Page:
2001 DRAFT RECAP


Falcons 2003 Draft Picks

Round
Pick
Overall
Pos. Player
School
1 1 1 QB Michael Vick Virginia Tech
2 4 35 TE Alge Crumpler North Carolina
4 4 99 G Robert Garza Texas A&M-Kingsville
4 7 102 LB Matt Stewart Vanderbilt
5 5 136 WR Vinny Sutherland Purdue
6 4 167 DE Randy Garner Arkansas
7 15 215 S Corey Hall Appalachian State
7 19 219 G Kynan Forney Hawaii
7 26 226 DE Ron Flemons Texas A&M
7 36 236 WR Quentin McCord Kentucky

 


 

QB #7 - Michael Vick


Height: 6' Weight: 214 40 Time: 4.4
College: Virginia Tech

by PFW from NFL Draft 2001
Notes: Left-handed passer. Redshirted in 1998. Set the college football world on its ear as a second-year freshman, when he completed 90 of 152 passes for 1,840 yards, 12 touchdowns and five interceptions and carried the ball 108 times for 585 yards and eight scores. Named All-Big East while finishing third in the Heisman voting and leading Virginia Tech to a perfect regular season and the right to play Florida State in the Sugar Bowl. In that game, Vick's team came up short, but he was valiant in defeat, completing 15-29-225-1 and carrying the ball 23-97-1. Was in the running for the Heisman in 2000 until he suffered a high ankle sprain vs. Pittsburgh. Tried to play but was not effective in the Miami (Fla.) game and really struggled until the Gator Bowl, when he won game MVP honors. For the season, Vick completed 87-161-1,234-8-6 and ran 104-617-8. Positives: Natural leader who other players seem to gravitate to. Great competitor. Wants to be the best and wants to win. May have been the best pure athlete in the country the past two years. Has superior speed and quickness. Outstanding runner and scrambler with a great blend of speed, quickness, power and niftiness. Very difficult to sack. Must be kept inside the pocket because if he gets outside, he can run or throw for big yardage. Has a superquick, no-windup throwing motion and terrific arm strength. Arm is so strong he can throw with great velocity and great distance despite the fact he does not step into his throws. Has exceptional football instincts and vision. Can make the amazing pass or throw at any time. Will literally flick the ball with his wrist and throw a BB 15 yards or throw a perfect arched pass 59 yards down the field. Great improvisor. Can turn any broken play into a big play. A defensive coordinator's worst nightmare. Could develop into a true franchise player. Negatives: On the short side. Is just barely six feet tall. May have some trouble seeing from the pocket. Only played two years of college football and is not prepared for the NFL. May have a hard time going from everyone's hero in college to a multimillionaire player whom everyone seems to want a piece of. More of an option-running-type quarterback in college. Has undeveloped throwing mechanics and some bad habits. Does not always hold the ball up like he should. A lot of times, he throws without stepping into the throw, relying solely on pure arm strength. Never has had to do much in the way of reading coverages. Will make some bad decisions with the ball at times. Has small (eight-inch) hands, which could lead to problems holding on to the ball and gripping it in rainy or very cold weather. (Remember Dave Krieg?) Lacks patience. Generally does not go through his progressions and just bolts the pocket if his primary receiver is covered. At times holds on to the ball too long and seems confused. May not know how to really watch game films. Within two weeks of entering his name into the NFL draft pool, he changed agents and supporting cast, which may show instability and immaturity on his part. Summary: Is not ready for the NFL but may still be the first player picked because he is such a great and magical athlete and has such a remarkable combination of speed, running skills, football instincts, toughness and arm strength. By coming out this early, he has a far greater chance of never fully realizing his potential in the NFL. May be in a position where he has to play right away because of the type of money the top pick in the draft gets. Then the team that drafts him will probably have to just turn him loose and let him continue his schoolyard, spontaneous style of play without learning the correct way to maximize his throwing ability and read coverages. Click here to see Vick's college stats and a video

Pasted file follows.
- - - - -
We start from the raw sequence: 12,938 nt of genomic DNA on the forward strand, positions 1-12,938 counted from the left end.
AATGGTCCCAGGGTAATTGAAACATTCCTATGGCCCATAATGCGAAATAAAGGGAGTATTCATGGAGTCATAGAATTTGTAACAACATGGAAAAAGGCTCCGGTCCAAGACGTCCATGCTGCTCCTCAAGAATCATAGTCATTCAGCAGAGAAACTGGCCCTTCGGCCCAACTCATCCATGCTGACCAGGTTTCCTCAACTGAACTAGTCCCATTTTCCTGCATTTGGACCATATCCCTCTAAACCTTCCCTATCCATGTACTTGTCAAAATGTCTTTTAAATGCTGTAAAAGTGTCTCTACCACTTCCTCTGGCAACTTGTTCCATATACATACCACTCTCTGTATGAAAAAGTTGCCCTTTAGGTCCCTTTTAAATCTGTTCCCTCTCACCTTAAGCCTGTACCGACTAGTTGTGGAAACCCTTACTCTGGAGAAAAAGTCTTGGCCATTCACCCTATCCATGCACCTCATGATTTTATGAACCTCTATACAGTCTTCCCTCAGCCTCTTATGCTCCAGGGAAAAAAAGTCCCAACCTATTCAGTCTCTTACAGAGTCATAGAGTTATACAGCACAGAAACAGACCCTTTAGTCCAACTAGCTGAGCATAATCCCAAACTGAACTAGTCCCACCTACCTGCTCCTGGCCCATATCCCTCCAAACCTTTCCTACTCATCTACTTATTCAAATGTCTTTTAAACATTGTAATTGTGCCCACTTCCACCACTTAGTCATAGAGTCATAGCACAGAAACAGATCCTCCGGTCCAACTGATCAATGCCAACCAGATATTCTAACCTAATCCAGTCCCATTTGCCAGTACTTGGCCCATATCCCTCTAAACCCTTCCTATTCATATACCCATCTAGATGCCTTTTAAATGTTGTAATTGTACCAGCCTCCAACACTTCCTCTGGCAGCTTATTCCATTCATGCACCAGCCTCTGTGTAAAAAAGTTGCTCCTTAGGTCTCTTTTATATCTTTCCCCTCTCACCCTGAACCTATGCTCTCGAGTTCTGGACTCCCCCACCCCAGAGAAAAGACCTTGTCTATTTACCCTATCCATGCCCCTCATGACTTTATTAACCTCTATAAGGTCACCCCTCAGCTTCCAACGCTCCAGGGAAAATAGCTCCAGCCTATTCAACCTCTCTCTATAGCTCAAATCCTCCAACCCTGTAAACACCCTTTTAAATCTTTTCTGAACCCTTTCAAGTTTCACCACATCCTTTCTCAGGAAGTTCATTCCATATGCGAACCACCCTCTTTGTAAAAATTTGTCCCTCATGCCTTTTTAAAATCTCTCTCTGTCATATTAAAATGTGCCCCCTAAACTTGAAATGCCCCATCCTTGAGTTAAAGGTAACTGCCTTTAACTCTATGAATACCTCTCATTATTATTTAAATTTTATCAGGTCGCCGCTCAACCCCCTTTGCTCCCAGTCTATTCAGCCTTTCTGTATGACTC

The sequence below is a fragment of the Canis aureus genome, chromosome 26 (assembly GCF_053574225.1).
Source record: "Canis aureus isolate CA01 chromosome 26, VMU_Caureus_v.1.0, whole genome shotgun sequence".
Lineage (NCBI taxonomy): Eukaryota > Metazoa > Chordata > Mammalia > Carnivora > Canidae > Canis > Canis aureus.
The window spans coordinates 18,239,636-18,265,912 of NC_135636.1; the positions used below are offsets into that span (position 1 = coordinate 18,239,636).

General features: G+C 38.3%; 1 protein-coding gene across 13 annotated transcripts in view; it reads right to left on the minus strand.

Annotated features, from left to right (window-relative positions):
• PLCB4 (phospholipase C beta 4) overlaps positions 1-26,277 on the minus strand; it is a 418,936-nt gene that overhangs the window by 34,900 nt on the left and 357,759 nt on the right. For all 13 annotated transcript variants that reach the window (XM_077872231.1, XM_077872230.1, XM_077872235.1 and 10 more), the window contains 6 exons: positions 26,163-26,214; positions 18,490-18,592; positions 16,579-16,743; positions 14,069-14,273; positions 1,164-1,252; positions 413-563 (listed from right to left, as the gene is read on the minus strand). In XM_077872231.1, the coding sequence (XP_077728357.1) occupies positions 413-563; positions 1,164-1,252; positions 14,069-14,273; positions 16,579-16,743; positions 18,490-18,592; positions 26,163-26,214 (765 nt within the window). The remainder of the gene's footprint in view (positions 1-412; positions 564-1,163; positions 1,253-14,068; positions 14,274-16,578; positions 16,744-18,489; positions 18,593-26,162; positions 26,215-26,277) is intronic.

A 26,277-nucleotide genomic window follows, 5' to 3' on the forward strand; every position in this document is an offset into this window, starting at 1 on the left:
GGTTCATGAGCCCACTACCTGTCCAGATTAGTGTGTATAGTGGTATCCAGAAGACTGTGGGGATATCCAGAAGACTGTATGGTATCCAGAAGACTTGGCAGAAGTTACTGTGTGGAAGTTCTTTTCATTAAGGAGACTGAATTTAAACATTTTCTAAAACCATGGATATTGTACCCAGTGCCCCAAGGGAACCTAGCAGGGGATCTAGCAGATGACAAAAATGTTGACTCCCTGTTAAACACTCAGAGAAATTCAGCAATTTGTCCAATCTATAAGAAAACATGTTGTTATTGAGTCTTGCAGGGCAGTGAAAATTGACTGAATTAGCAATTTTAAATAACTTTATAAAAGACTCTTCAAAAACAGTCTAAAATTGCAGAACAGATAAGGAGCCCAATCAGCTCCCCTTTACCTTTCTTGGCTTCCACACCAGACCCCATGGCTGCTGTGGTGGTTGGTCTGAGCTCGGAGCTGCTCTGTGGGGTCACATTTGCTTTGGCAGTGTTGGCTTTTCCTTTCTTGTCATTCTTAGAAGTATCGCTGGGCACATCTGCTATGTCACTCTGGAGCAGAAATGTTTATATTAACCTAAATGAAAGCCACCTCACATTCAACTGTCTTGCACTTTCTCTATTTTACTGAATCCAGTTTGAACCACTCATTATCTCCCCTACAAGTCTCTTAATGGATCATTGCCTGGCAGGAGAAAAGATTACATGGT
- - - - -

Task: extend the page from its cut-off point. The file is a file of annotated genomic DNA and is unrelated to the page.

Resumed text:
by Brian DeLucia at NFL Draft Digest
Vick is a very exceptional prospect due to outstanding tools and upside potential. He shows quick feet and sets up adequately in the pocket, but he needs just to refine his footwork. What he needs to work on is really eliminating wasted motion at times just before he sets up, but has made strides in that area at times. He does show quick feet to step up and avoid the rush. He holds the ball well in his setup and generally has a good release point, but his release point will drop a little at times. But what makes him such a prospect at this level is his arm strength. He shows the ability to easily drive the ball downfield and shows touch at times. In terms of accuracy, Vick needs work on becoming more consistent. He does show flashes of adequate accuracy both intermediately and downfield, but will be off the mark at times. Intermediately, he needs to place the ball in better position for the receiver though. On rollouts, he shows the ability to set up well and generally throws a good ball. Another area of the game he needs work on is reading the field. At this point, he really doesn't read the whole field well and tends to lock on to his primary receiver. This is where teams will need to be patient with him. But this was by design at Virginia Tech where he was told to make two reads and then run if he sees nothing. In terms of his feet as a runner, he displays good initial quickness and changes direction easily. He can make a lot of big plays with his ability to tuck the ball under and run. One area he needs work on though is protecting the ball better. Vick is far from a finished product, but he has all the tools to develop in the right system and with the right quarterback coach to work with his tools. In time, he should develop further as a passer because he works hard and is showing that he understands what it takes to get better. He has a chance to develop into a leader and a winner at the pro level, but it could take a little time. The biggest concern is that he has less than two years of reps and needs a lot more work on mechanics and learning to read the whole field. He will be lost if he plays right way, but he also will not see many reps sitting. Grades as a first round pick. Grade: 6.8+